Unlike most of us in the Northern Hemisphere who are gearing up for cool autumn temperatures, Australia is entering springtime. This means warm temperatures, flowers in bloom, and a period of anticipation for the hot humid summer months to come. For cyclists and park-goers this also means danger from above.
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Magpies are among the most iconic of Australia’s birds, along with emus, cockatoos, and kookaburras, of course. While they share their name with the magpies of the Northern Hemisphere, Australian Magpies are different. Also known as Pied Butcherbirds, Australian Magpies are songbirds belonging to the Artamidae family. They are neither corvids, like true magpies are, nor closely related to the corvid family, despite the resemblance that they share.
Many corvids are known to “mob” predators that enter their territory as a means of protecting their nests and offspring. These fearless brazen attacks on larger predatory animals are not unique to corvids, but this behavior may be one way in which the Australian Magpie carries a bit of corvid spirit.
Swooping Season is the name often given to Australian springtime on account of territorial magpie behavior. During the nesting season, magpies may grow fiercely defensive of their nests and young, dive-bombing anyone who comes close enough to pose a threat. Most of the time, they are harmless, but swooping magpies have been known to cause serious damage under the right circumstances.
Earlier this month, a cyclist in Melbourne was attacked by a magpie that injured his eye, causing him to lose sight for a time until a “miraculous” surgery could be performed. While most do not receive a peck to the eye, many cyclists have born the brunt of magpie attacks to the extent that it is quite common to see cyclists wearing “anti-magpie” helmets during the spring season. These are often normal bike helmets affixed with zipties and pipe cleaners to deter the swooping birds.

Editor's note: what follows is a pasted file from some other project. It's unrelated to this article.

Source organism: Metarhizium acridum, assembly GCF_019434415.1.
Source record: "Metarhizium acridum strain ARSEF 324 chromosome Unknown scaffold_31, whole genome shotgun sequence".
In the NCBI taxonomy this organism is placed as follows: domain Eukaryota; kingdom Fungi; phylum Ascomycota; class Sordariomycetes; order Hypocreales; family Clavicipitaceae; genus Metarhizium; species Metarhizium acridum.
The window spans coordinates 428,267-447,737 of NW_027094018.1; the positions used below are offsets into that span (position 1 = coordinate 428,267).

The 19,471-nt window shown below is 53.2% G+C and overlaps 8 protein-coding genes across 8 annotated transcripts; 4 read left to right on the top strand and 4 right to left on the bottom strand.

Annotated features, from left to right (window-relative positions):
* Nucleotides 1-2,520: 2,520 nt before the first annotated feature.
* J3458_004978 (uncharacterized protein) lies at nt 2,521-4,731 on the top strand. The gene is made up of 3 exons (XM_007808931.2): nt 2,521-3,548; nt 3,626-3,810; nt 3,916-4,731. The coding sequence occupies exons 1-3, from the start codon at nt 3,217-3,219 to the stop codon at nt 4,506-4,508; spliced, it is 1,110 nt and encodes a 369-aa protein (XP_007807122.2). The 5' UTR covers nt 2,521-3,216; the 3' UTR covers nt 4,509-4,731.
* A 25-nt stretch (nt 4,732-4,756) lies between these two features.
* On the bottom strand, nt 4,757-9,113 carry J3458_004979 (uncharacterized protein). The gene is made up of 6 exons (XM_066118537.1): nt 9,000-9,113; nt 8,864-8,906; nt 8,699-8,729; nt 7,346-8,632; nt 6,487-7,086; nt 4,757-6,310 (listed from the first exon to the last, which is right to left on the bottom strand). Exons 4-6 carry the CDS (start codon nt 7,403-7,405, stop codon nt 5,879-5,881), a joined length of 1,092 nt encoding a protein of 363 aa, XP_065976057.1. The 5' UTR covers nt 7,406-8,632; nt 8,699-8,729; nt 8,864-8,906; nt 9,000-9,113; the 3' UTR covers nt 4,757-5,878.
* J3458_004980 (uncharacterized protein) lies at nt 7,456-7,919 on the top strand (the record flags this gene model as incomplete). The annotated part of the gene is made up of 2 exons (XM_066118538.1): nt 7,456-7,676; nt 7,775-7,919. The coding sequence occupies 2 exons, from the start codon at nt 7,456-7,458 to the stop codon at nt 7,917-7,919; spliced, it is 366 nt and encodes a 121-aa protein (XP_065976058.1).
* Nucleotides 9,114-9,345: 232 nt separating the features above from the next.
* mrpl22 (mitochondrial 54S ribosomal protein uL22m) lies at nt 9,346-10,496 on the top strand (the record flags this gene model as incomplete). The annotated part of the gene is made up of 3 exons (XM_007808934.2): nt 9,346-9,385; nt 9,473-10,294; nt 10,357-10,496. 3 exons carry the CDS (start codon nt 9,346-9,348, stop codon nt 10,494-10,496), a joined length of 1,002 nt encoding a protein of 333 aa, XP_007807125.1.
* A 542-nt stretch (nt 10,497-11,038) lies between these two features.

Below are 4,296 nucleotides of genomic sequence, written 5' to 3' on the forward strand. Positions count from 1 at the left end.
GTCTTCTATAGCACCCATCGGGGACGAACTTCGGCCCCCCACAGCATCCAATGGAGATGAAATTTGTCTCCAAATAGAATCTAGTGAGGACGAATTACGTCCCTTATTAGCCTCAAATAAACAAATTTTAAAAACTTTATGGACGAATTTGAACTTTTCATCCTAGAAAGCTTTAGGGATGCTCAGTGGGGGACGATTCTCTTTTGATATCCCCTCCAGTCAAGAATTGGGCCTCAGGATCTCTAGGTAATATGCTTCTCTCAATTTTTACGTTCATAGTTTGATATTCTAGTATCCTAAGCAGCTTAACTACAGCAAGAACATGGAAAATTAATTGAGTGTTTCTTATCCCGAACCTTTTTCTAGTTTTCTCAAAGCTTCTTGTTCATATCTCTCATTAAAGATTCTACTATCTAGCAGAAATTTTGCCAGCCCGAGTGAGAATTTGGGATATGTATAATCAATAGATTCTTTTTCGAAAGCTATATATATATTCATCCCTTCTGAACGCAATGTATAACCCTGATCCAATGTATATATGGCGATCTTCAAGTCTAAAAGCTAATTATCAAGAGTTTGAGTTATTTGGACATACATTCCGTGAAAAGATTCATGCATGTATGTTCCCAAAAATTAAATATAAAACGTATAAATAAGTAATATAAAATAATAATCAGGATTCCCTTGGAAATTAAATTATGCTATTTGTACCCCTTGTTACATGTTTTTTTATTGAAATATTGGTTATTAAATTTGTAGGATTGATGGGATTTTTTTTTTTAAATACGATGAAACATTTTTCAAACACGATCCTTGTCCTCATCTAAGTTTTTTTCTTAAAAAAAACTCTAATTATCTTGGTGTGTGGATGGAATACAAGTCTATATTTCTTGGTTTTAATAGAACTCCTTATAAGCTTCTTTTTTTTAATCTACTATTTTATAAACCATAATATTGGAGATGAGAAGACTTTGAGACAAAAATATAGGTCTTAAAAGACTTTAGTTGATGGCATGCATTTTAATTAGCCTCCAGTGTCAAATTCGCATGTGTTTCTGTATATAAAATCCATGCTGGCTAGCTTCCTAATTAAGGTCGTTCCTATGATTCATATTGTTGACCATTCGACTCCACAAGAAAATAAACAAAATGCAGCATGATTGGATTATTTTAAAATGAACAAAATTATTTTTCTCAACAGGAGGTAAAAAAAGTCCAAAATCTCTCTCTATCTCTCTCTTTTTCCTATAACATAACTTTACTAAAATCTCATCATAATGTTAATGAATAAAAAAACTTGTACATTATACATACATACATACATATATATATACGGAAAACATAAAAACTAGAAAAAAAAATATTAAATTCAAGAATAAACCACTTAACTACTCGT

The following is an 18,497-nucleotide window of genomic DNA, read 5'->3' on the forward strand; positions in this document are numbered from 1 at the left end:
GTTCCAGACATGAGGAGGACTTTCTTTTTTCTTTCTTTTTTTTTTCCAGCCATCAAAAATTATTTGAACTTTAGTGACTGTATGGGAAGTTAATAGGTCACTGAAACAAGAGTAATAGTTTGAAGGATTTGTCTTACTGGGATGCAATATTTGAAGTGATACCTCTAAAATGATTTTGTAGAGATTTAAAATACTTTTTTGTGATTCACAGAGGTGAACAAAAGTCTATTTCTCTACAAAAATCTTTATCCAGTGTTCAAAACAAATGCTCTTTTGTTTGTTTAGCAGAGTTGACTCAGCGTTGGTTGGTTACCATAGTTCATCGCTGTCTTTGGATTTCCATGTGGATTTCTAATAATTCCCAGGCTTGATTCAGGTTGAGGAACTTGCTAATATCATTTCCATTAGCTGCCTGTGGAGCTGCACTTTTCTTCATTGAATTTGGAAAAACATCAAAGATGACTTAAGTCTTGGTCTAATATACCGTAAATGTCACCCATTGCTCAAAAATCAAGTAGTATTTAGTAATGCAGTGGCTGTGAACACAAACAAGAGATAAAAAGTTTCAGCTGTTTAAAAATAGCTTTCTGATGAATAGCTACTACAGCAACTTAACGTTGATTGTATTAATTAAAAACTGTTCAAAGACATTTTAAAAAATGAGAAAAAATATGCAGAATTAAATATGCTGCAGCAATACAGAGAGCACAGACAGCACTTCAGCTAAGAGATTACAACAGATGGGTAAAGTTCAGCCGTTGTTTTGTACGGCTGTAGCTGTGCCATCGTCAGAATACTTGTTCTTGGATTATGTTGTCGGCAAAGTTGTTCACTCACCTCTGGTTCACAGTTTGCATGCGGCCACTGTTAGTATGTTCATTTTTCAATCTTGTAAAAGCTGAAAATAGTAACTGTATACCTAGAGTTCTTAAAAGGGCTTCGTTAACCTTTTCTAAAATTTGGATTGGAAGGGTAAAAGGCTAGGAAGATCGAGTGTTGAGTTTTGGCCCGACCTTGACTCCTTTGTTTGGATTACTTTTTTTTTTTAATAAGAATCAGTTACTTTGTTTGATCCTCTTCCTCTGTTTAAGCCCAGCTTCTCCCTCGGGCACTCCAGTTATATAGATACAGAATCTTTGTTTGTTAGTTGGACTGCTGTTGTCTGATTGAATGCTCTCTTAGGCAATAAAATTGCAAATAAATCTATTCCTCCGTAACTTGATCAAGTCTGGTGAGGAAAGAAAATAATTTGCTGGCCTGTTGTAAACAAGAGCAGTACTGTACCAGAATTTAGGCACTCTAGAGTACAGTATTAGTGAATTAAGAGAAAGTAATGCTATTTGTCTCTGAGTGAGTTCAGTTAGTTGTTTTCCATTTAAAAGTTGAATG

Supposedly, only about 10% of magpies swoop at humans, however they are common enough birds that swooping incidents are quite widespread. It is often said that they will rarely ever swoop at someone who is facing them, so conventional wisdom suggests that pedestrians walking through a magpie’s territory should make eye contact and walk slowly past.
Swooping can be alarming and even dangerous behavior, however it is important to remember that these birds are simply acting on an intense protective instinct. It is this instinct that allows them to guard their young against predators.
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